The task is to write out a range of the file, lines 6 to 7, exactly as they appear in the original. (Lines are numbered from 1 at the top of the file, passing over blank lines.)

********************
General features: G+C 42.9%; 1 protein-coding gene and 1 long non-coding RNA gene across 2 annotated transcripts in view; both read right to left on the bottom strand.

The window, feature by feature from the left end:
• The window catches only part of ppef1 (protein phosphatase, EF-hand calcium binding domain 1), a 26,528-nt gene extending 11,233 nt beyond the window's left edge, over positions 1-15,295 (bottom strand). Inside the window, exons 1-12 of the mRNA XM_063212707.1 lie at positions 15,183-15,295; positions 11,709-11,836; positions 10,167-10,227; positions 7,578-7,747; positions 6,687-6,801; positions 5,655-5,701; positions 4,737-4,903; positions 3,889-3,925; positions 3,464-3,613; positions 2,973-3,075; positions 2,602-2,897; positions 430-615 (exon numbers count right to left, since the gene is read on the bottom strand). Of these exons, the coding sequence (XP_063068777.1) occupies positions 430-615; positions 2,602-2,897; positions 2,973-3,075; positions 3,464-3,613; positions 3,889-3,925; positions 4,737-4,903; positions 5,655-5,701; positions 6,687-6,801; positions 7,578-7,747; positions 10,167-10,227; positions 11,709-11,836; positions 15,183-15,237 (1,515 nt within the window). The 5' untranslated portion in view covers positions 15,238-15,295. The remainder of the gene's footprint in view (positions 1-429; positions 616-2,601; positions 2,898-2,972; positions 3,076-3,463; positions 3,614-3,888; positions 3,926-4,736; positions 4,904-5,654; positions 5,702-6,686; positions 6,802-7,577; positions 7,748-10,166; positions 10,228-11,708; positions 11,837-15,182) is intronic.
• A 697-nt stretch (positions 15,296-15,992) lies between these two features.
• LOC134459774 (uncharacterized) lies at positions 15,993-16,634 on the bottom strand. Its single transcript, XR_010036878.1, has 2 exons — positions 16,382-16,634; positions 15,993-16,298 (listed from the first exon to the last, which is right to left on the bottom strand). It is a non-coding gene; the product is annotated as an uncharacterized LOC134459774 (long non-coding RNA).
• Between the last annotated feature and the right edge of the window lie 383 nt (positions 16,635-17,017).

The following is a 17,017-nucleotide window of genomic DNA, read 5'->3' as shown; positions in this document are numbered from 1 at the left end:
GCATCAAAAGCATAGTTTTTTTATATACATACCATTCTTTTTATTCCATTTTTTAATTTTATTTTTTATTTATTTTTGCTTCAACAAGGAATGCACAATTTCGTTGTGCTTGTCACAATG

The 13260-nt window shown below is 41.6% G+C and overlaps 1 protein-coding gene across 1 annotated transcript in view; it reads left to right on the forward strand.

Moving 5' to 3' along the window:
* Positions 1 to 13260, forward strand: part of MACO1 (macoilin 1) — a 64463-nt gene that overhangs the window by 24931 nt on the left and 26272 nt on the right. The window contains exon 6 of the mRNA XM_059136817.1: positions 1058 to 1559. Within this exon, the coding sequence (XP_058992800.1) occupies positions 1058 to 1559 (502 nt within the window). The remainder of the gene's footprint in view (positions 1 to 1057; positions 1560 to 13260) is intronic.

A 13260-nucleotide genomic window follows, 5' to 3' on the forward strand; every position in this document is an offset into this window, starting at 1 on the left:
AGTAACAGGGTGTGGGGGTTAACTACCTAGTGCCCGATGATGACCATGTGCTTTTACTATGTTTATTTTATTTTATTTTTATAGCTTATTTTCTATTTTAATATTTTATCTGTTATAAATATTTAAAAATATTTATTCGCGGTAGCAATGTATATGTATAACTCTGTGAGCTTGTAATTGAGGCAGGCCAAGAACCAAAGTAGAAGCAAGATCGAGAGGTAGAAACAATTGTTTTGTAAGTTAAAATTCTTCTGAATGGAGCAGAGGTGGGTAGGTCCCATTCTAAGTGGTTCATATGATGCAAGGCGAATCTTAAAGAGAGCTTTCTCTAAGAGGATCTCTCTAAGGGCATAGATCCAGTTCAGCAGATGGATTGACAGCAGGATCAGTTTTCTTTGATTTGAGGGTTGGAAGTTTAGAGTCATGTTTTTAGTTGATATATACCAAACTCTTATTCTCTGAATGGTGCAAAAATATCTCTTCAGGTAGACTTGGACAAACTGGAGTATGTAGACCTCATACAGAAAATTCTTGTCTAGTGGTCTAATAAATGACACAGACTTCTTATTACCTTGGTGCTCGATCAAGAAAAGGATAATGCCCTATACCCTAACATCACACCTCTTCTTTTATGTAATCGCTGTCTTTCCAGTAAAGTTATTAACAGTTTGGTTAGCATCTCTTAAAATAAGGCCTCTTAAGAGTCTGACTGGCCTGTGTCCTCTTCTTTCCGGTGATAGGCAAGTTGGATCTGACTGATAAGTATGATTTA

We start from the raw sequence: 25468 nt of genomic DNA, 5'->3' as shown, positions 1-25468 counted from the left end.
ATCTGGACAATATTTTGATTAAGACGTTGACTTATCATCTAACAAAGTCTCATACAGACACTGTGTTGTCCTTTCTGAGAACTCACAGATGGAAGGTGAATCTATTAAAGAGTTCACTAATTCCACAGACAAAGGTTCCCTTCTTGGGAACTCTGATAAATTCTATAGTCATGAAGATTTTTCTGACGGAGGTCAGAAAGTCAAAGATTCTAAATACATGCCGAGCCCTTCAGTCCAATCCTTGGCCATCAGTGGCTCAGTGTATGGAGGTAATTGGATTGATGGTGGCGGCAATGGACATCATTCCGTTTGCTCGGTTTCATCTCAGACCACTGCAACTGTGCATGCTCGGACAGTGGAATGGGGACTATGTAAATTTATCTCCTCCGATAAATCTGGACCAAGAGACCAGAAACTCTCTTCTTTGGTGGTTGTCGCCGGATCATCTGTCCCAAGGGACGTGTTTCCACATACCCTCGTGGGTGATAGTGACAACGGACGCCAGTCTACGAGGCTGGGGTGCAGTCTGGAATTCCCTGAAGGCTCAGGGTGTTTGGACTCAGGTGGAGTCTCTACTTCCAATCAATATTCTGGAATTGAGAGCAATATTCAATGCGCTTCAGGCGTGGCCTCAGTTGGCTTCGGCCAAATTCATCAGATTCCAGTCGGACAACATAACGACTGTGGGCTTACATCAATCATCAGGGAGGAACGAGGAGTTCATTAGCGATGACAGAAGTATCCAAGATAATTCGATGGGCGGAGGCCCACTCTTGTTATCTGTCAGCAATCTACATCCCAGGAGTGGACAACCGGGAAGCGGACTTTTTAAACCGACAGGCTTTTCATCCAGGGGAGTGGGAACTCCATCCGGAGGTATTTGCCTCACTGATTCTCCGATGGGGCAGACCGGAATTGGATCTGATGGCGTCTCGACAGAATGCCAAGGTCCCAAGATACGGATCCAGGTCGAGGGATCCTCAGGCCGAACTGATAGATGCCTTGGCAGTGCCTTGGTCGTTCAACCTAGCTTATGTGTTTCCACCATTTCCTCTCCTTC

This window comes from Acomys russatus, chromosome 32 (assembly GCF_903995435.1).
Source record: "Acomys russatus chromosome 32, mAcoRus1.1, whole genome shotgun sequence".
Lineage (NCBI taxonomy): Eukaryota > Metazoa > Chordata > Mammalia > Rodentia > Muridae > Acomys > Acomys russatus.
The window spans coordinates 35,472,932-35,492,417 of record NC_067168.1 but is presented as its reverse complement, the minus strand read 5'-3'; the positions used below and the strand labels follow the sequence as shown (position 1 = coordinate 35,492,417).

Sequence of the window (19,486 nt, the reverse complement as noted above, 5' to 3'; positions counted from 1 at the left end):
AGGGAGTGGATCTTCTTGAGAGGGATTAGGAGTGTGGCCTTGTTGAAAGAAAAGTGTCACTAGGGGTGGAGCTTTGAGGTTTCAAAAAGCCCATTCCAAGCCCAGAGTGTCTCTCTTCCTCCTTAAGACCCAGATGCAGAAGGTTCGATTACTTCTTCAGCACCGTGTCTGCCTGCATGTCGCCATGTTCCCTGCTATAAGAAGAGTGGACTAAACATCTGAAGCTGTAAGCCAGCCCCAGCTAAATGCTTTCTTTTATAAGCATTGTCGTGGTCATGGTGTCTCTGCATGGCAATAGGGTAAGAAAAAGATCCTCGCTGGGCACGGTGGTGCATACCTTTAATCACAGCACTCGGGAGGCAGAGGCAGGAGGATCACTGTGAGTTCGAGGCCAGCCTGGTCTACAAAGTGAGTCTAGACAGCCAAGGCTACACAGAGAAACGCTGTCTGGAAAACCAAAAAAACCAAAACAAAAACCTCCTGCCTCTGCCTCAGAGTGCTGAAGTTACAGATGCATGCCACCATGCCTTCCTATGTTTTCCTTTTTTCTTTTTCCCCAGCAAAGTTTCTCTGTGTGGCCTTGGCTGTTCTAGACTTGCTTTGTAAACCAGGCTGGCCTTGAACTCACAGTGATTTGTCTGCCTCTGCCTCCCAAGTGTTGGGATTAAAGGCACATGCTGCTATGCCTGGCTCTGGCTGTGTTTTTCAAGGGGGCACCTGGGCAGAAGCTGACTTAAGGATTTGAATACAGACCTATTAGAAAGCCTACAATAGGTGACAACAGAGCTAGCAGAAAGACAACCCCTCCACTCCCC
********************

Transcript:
• Between the last annotated feature and the right edge of the window lie 383 nt (positions 16,635-17,017).

The following is a 17,017-nucleotide window of genomic DNA, read 5'->3' as shown; positions in this document are numbered from 1 at the left end: